Discovered by an international trio of scientists, the lobster, Dinochelus ausubeli, lives in the deep ocean water  near the Phillipines.

The new lobster has movable, well-developed eyestalks and an inverted T-plate in front of its mouth.

But its most striking feature is a mighty claw with a short, bulbous palm and extremely long, spiny fingers for capturing prey.

Dinochelus is derived from the Greek words dino, meaning terrible and fearful, and chelus, meaning claw.

All told, the Census of Marine Life sponsored 540 expeditions over 10 years, carried out by 2,700 researchers from more than 80 countries. It was, Ausubel says, the biggest project in the history of marine biology.

via Newly discovered deep sea lobster.

Massive Coral Mortality & Bleaching

This is one of the most important reasons why we need to fight harder to stop climate change. The loss of these precious ecosystems is a tragedy.

The Wildlife Conservation Society has released initial field observations that indicate that a dramatic rise in the surface temperature in Indonesian waters has resulted in a large-scale bleaching event that has devastated coral populations.

WCS’s Indonesia Program “Rapid Response Unit” of marine biologists was dispatched to investigate coral bleaching reported in May in Aceh — a province of Indonesia located on the northern tip of the island of Sumatra. The initial survey carried out by the team revealed that over 60 percent of corals were bleached. Continue reading

Shark week 2010

So I mosey on over to the Shark Week homepage and the first thing I see is the word ATTACK. Sigh. I guess to draw people into watching shark week they have to plaster the word ATTACK everywhere to get people’s attention. The good news is, they are making an effort toward shark conservation on the website: http://dsc.discovery.com/sharks/shark-facts-tab-04.html. There’s lots of information on sharks and shark conservation there. In between reading, you can go watch “Into the Shark Bite!” and “Shark Attack Survival Guide!” and “Shark Bite Beach!” Continue reading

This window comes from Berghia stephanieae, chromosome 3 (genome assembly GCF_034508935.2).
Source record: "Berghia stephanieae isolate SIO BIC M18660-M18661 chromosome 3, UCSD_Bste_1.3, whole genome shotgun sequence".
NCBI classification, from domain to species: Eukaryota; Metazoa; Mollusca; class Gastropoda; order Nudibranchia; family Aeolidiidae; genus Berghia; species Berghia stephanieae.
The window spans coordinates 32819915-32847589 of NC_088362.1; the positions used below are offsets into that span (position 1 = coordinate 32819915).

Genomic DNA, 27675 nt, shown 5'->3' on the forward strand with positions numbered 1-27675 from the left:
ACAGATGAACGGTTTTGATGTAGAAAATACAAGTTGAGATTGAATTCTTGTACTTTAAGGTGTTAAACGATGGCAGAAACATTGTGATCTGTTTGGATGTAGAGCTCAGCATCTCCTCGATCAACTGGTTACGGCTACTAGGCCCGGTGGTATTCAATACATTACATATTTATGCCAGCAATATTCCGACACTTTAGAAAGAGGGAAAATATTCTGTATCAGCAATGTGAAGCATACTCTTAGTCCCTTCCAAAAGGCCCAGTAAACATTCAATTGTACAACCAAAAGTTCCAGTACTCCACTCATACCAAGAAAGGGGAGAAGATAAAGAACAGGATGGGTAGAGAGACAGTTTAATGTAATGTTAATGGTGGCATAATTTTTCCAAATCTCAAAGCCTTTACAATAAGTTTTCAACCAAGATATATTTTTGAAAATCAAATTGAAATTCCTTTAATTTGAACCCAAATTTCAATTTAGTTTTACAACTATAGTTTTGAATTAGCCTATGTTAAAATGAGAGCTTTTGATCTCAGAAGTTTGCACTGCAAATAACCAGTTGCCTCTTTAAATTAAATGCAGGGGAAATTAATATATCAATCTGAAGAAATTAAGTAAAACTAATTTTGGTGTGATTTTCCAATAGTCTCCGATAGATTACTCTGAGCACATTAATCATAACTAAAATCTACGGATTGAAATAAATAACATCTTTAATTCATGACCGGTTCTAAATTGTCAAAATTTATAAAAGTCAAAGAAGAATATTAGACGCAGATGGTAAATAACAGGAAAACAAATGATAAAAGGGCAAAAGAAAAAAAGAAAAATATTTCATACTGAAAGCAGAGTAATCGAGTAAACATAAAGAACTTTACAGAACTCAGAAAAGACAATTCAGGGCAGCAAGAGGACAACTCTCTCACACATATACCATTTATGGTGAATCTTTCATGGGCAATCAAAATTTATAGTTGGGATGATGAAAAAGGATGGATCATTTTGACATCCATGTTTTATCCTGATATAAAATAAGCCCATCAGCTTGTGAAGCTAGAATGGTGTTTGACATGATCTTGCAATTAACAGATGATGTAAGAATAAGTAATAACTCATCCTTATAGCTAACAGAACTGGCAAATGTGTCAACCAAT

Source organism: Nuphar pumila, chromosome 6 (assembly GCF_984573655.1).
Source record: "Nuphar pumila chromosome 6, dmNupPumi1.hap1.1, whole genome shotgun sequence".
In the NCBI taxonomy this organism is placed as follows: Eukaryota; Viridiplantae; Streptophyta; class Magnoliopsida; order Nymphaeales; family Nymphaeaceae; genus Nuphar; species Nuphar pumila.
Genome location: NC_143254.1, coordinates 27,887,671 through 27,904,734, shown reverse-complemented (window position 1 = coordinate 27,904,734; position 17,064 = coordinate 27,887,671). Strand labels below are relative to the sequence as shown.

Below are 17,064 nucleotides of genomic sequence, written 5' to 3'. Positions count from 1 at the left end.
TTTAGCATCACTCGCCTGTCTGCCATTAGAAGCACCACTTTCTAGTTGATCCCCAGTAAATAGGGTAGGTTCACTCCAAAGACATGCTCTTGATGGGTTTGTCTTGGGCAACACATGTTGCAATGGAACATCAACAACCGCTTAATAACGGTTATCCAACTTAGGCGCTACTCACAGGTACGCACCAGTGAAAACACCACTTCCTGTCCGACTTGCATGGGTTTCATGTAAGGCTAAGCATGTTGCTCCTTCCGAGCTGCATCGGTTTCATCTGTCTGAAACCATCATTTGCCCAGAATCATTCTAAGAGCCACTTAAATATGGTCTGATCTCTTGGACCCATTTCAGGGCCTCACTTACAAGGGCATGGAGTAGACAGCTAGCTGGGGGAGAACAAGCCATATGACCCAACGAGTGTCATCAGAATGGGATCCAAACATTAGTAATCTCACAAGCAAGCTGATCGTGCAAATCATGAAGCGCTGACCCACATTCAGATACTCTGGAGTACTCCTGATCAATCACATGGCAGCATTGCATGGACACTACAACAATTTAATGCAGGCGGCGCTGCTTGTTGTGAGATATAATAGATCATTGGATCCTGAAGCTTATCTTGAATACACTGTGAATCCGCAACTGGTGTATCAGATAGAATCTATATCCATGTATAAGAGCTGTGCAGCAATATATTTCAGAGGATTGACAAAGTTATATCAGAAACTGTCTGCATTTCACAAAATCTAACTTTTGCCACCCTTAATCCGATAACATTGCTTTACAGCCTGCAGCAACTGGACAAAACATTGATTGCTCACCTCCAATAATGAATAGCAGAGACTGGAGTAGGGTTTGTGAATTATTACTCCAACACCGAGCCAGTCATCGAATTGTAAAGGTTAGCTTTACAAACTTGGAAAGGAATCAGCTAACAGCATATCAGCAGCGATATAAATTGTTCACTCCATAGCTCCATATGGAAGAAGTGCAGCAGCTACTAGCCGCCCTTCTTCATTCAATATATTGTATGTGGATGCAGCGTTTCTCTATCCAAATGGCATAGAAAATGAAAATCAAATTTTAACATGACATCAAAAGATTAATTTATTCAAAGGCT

Check out the TEDx Oil Spill conference

TEDx oil spill conferenceIf you haven’t already, check out the TEDx Oil Spill conference. It was held/streamed live on June 28 from Washington DC and featured an impressive number of speakers including Sylvia Earle, Carl Safina, Philippe Cousteau, David Gallo (Woods Hole), Andrew Sharpless (Oceana) and many others on the oil spill, the future of energy, and what this event means for our blue planet. The oil spill is a call to action for all oceans. Topics include mitigation of the spill and the impending cleanup efforts; energy alternatives; policy and economics; as well as new technology that can help us build a self-reliant culture.

There’s no such thing as too many volunteers…

…unless the cause is toxic. I came across this image on Facebook and it really hit close to home. It was posted by one of my BFF’s from high school (hi Michelle!). A BFF whom I’d spent a week on this very coast during Spring Break ’84 in Panama City! I wish I could share fond memories from that trip, but all I remember is eating the worm. And driving Sabrina’s Oldsmobile because she was too sunburned…. Continue reading

The whales are saved!?

From commercial whaling at least, for now…

From the Whale and Dolphin Conservation Society:

WDCS Press Statement:

Moratorium remains intact: Pro-whaling advocates fail to get commercial whaling condoned

Agadir 23rd June 2010 – After two days of closed-door discussions delegates to the International Whaling Commission (IWC) were unable to reach consensus on a proposal (the ‘deal’) that would see the legitimization of commercial whaling. Continue reading

Jeremy Jackson: How we wrecked the ocean

I’m an ecologist, mostly a coral reef ecologist. I started out in Chesapeake Bay and went diving in the winter and became a tropical ecologist overnight. And it was really a lot of fun for about 10 years. I mean, somebody pays you to go around and travel and look at some of the most beautiful places on the planet. And that was what I did.
Continue reading